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How pro-WikiLeaks hackers wage cyberwar without hijacking your computer

Some 'hacktivists' use malicious software to capture and control unwitting computer 'zombies,' but WikiLeaks avenger 'Anonymous' is using social media to mobilize hordes of volunteers.

A screen shot of MasterCard's website on Wednesday after pro-WikiLeaks hackers crashed the website in apparent retaliation for its blocking of donations to WikiLeaks.


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Botnets, networks of thousands of computers working in tandem, have become one of the most pervasive threats on the Internet – a tool used by criminals for extortion, spamming and identity theft – but also by hacktivist groups that want attention.

And they are the weapons of choice for “Anonymous,” the loosely affiliated global cybermilitia that has been waging retaliatory attacks on major corporations in defense of WikiLeaks and its embattled founder, Julian Assange.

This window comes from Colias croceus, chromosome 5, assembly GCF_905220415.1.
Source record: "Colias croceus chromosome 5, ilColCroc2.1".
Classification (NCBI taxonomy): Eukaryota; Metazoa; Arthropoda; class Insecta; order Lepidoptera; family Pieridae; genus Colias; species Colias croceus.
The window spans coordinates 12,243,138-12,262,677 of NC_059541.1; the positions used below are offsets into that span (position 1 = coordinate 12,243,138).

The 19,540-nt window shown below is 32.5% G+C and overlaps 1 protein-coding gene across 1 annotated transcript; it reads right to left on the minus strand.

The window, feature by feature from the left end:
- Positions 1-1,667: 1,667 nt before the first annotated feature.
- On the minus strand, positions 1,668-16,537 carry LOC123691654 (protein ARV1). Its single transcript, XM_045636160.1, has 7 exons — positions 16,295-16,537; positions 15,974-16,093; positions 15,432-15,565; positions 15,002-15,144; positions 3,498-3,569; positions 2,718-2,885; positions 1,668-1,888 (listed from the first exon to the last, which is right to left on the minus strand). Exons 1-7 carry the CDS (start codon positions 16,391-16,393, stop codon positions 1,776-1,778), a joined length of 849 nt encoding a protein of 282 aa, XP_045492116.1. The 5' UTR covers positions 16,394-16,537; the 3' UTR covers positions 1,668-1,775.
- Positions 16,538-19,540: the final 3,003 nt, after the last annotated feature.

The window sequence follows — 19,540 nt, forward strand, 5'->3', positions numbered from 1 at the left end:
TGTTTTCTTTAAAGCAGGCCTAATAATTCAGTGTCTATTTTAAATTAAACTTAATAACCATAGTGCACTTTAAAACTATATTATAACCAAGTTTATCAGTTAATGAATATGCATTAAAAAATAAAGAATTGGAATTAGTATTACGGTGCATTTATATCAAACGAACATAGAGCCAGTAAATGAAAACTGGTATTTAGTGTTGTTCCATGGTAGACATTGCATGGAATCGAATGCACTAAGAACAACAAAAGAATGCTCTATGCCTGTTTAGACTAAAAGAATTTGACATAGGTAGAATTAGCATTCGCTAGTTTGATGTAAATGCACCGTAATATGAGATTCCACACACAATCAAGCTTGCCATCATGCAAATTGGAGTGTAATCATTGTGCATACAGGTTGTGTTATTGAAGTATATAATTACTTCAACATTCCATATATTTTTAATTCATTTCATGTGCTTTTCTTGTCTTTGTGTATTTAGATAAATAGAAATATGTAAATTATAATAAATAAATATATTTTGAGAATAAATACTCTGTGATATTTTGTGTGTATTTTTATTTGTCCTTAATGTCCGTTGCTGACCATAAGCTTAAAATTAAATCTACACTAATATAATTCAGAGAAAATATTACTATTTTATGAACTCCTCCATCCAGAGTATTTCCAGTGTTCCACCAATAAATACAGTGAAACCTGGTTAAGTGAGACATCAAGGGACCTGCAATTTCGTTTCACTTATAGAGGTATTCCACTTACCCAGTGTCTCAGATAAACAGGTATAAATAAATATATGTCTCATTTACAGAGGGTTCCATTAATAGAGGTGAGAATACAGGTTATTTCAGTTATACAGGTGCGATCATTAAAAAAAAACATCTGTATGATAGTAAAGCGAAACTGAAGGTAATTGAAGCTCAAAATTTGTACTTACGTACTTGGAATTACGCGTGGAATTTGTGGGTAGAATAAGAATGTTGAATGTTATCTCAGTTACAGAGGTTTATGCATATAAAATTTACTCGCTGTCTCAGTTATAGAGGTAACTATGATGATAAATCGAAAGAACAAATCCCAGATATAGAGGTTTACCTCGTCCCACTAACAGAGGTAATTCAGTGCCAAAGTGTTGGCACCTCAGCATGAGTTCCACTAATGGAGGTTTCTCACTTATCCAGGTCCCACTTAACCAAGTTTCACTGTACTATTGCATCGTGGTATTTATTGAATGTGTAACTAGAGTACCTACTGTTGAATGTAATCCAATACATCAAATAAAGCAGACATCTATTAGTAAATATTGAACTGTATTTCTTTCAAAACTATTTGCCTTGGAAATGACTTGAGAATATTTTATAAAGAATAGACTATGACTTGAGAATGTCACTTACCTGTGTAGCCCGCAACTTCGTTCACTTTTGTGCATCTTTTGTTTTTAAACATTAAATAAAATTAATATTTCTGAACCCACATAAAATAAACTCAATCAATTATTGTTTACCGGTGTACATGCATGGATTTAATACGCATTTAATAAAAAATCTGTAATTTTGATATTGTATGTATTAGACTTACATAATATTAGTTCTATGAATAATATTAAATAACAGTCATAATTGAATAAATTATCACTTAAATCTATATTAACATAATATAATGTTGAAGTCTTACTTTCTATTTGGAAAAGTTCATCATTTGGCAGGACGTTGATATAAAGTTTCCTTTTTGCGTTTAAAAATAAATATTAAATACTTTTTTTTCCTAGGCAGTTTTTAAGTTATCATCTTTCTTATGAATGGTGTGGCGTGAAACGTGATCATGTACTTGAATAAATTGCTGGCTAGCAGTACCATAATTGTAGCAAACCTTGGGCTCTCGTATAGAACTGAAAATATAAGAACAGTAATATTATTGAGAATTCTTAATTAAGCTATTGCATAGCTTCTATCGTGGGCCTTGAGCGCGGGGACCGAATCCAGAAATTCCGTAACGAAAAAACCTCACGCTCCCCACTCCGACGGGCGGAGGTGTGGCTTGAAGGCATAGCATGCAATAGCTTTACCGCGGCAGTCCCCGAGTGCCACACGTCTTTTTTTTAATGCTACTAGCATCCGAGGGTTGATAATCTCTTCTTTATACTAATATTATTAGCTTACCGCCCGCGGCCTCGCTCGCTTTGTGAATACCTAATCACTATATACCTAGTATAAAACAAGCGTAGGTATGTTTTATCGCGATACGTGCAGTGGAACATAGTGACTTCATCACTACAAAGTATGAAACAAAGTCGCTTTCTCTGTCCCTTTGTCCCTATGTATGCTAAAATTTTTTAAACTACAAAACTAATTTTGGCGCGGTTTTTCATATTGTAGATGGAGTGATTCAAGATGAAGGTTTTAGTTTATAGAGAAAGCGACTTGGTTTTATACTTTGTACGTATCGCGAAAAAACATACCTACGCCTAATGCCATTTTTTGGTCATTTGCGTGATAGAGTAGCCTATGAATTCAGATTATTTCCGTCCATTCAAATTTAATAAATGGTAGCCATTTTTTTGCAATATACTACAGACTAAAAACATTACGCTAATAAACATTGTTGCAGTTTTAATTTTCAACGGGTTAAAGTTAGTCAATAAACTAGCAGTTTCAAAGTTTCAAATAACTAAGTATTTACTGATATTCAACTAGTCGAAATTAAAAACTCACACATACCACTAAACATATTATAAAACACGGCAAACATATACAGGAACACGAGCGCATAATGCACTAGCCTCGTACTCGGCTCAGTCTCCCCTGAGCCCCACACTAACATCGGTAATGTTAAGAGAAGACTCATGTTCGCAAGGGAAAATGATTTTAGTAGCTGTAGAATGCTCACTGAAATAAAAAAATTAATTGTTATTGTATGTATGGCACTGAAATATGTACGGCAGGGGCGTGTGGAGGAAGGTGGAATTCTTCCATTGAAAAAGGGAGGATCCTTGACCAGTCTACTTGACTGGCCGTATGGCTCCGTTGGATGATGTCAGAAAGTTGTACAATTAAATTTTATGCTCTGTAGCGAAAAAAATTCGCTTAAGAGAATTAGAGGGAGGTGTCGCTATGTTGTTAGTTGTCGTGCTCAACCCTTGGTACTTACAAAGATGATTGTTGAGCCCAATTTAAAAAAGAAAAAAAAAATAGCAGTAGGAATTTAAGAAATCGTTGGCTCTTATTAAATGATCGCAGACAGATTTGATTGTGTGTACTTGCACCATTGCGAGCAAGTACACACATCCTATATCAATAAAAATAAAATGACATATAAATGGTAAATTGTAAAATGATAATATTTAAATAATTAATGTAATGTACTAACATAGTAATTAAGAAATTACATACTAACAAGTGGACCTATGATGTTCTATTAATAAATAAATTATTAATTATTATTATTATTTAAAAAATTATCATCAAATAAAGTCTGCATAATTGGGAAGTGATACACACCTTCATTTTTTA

Typically, building botnets requires using malicious software to invade thousands of poorly guarded computers, take them over, and thus make them "zombies." Each zombie can fire thousands of requests per second at a target website. Thousands of zombies collected by a "bot-herder" then become a botnet.

But Anonymous has taken a different approach with Operation Payback, the name it has given its bid to avenge efforts to shut down WikiLeaks. It is building its own home-grown "voluntary" botnet, attracting people to put the botnet software on their own computers. About 2,200 or more people have done so by one count.

The cost of botnet technology is cheap. Anyone who wants to buy a "botnet kit" to build their own can do so for less than $1,000, says Derek Manky, a botnet expert at Fortinet, a Sunnyvale, Calif., Internet security firm.


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